How can we know whether a particular germplasm is adapted to a given environment and will yield a good crop? This yield depends on complex interactions between the genotype of the germplasm and environmental conditions.
Researchers at INRA led by François Tardeau and co-workers at Wageningen University and Research in the Netherlands have now developed a model that allows them to predict the yields of different varieties of maize as a function of their genes and environmental conditions. They did this by considering the yields of 246 maize hybrid varieties sown over 25 sites in Europe and Chili. The model could make for a precious tool for when it comes to assessing the performance of each germplasm depending on where it is cultivated. “Our approach offers good prospects for breeding programmes aimed at the development of new hybrids adapted to the diversity of current and future climatic conditions,” say the researchers.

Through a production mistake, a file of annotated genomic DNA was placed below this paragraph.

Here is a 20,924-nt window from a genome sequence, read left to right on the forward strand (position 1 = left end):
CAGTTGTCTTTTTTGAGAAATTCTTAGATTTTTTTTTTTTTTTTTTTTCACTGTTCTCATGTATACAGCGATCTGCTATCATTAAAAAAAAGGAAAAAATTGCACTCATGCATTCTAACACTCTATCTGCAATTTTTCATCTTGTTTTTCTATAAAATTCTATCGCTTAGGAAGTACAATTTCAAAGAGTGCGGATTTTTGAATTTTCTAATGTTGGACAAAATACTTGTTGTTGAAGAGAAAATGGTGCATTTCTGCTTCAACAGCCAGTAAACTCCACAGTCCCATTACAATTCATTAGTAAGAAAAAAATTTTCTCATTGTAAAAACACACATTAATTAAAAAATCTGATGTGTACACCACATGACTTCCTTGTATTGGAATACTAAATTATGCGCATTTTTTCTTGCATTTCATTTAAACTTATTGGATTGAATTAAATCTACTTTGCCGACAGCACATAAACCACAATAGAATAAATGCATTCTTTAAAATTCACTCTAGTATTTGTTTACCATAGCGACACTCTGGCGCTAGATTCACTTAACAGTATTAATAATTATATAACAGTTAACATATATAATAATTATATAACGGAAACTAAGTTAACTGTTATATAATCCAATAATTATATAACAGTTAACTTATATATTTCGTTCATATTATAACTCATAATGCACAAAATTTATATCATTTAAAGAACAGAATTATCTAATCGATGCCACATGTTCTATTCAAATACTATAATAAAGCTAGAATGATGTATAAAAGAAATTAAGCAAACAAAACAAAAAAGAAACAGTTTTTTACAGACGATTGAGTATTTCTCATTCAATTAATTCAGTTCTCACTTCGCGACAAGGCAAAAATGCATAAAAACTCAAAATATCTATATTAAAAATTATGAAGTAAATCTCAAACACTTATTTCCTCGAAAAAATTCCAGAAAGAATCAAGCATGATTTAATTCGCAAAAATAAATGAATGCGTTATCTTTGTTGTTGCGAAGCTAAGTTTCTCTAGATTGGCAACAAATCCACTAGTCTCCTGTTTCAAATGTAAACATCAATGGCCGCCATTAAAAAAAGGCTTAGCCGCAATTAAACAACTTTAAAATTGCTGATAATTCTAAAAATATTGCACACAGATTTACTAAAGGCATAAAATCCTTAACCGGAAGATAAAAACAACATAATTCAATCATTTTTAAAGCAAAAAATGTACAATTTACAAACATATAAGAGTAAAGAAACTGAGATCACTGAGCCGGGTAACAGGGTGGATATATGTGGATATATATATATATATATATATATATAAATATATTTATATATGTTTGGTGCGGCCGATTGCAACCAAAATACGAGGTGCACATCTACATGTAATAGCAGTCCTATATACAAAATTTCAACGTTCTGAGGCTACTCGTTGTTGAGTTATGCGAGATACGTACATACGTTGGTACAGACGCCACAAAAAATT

Read the research paper: Genomic prediction of maize yield across European environmental conditions, Emilie J. Millet et al., Nature Genetics 10.1038/s41588-019-0414-y